I spoke to her in Chinese, introduced myself and reached for my wallet. The client said, “This is what I call: Changing of the Card,” and smirked. I went to introduce him and said, “Sorry I don’t recall asking your name.”

“Bill Boeing.” And he gave his card to the PR flack who introduced herself as Jenny. She brought us inside where we found five other people. Two tall men, both handsome and in their forties and two attractive women in their twenties. Jenny was the most hyper, after all she was on stage right now.

She said, “This is actor, Mr. Zhou Mian-Zang. Very famous. And he has put on many production. He is the most famous in our country.” She stopped here and her pause indicated we could ask questions, though it seemed to me this was also her chance to regain her breath.

On behalf of Bill, I gave my typical performance, launching into the requisite sweet nothings and other anonymous pleasantries. I looked at them sweetly with the dead eyes of sincerity.

Jenny said to Bill, “Is this your first time in China?”

“Yes. I never thought I had a Chinaman’s chance of ever coming over, but here I am after all.”

Jenny was confused, breaking into an odd bodily throbbing, the unrestricted movement of blind celebrities. I translated for her, “Bill is delighted to be here. He never imagined he would have a chance to visit the sacred land of culture.” I threw them a curve ball. “He wishes to express his appreciation for the air of Guangzhou City.” But they just stared.

I understood why when Jenny translated what I had said in Mandarin into Cantonese, aggressively barking of the tongue of the Southern munchers of monkey-brains.

I nodded to Bill, “They’re speaking Cantonese right now.”

“Is that right, eh? It all sounds like bloody Chinese to me. Cantonese? As in Cantonese food, you mean?”

I nodded.

He savored the concept, rubbing the wattle beneath his chin. “Interesting people, the Cantonese. They built our railways, washed our laundry and in return we cut their pony tails, strung them up and ran the rest out of the country. A remarkable blight on our past!” he said with satisfaction. Continuing, “But lovely food I must say. Seshwan Chicken. And darling dumplings. Damnably good stuff.” A happy glow emerged through his powdery cheeks.

I heard a snuffling noise and suddenly Jenny barked into my ear as if it was a Victorian-era trumpet for the deaf, “Please for what Mr. Bill is saying!?!”

“Jesus!” I blurted with annoyance and lurched back to a safe distance. Trying to preserve my professional demeanor I crushed my anger into a squint and said, “Bill loves Cantonese food. Especially Cantonese food from Szechuan province.”

She stared at me, squinting, soggy lips parting only to suck gusts of air into her lungs. It was as if I had praised Italian cuisine and reserved special praise for ‘Italian cuisine from Sweden.’

Beads of sweat began to streak through her makeup. I didn’t have the heart to mess with her anymore and stuttered, “Ignore me… Just tell them he loves Cantonese food and appreciates the contribution of Cantonese cuisine to rejuvenating American culture.”

While she was explaining to the actors, I said to Bill. “For someone not out of her twenties, she’s pretty chunky. Hard-core thunder-thighs.”

He nodded philosophically.
She was outfitted in a black man-made fiber dress that fit loosely to hide extravagant curves and tumescence. She didn’t seem the artistic type. Not with buck teeth and that lisp whistling its way through each blast of roaring speech. I whispered to Bill, forgetting that no one would understand us, “Did you notice how she blinks with each syllable of English, her eyes rolling like a votary for Voodoo. Her whole upper body shakes with each word too.”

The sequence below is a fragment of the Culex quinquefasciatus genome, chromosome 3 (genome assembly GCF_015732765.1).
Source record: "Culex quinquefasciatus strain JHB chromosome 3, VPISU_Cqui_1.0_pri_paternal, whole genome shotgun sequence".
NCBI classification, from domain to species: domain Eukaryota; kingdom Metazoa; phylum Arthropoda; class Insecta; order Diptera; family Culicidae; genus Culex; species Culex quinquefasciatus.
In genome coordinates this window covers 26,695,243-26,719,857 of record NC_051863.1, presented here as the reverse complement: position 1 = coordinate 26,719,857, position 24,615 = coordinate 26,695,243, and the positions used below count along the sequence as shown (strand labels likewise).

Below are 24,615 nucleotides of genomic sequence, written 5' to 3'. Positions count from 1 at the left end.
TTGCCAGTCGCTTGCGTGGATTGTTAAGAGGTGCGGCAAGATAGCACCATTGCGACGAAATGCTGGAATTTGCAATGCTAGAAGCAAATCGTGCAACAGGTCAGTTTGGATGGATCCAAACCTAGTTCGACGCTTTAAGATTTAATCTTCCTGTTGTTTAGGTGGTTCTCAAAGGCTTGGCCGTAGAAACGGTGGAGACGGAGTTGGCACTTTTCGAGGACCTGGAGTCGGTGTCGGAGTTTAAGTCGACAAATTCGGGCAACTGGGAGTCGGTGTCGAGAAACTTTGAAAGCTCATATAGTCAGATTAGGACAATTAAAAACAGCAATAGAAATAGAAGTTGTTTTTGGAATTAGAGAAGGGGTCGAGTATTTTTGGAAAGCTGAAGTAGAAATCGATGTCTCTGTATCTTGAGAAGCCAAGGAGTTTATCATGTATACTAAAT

He raised his eyebrows.

I was wondering if she might hyperventilate when Bill reminded me why I was here. “Could you ask them if they’re going to put on a performance or a rehearsal that we can watch? Foreign performance companies put out too far many brochures and DVD’s.” He rubbed his chin, yawning, parsing his words deliberately. We both had a weakness for taking naughty pleasures discretely, right under everyone’s noses, “Very nice stuff don’t you know but completely unreliable. There’s nothing like being in the firing line of the spittle to gain a proper appreciation of the performance.” He cleared his smokers’ throat, “They’re immensely famous you know. They’ve toured abroad extensively. Strictly first class. The Met. The Royal Opera.” Envisioning the show already, he prompted, “It would be marvelous if you could inquire whether they could put a little something on for us.”

I interrupted Jenny to make Bill’s request and she scuttled off to take care of things.

We started talking to kill the time. Bill was an excellent conversationalist with a head full of memories and captivating trivia. By way of tastes, he announced enthusiastically that he preferred Gilbert & Sullivan to my taste for Oscar Wilde. He looked me in the eye, “Son, you don’t go to the theater so you’re judging these plays having only dry-humped the dialogue. Proper appreciation of a plays requires the baptism of performance.” He was happy with his words, now frowning at me gently, admonishing me to believe, uncle to sonny-boy. He licked powdery lips and surprised me by reaching out and gripping my forearm solidly. “All drama benefits from eye-catching choreography, you know. Those two Victorian queers, G&O made good application of that fact. And singing accompanies comedy very well on the live stage. Remember the old-day variety show. Milton Berle, Donny and Marie Osmond, and the Captain & Tennille are before your time. But you’ve surely seen Benny Hill, yes? The Simpsons today continues this fine tradition.” I wanted to counter that when the music started, my generation took it as a sign that it was safe to make a run for the fridge or the commode.

He still had his hand on my arm. I’m not squeamish and besides it seemed somehow natural for passion of a kind to enter the equation. But what his grip really reminded me of was a sturdy country gal I’d introduced to the throes of a passion. Her chicken-snatching weed-plucking strength soon frightened me and had me running for the door.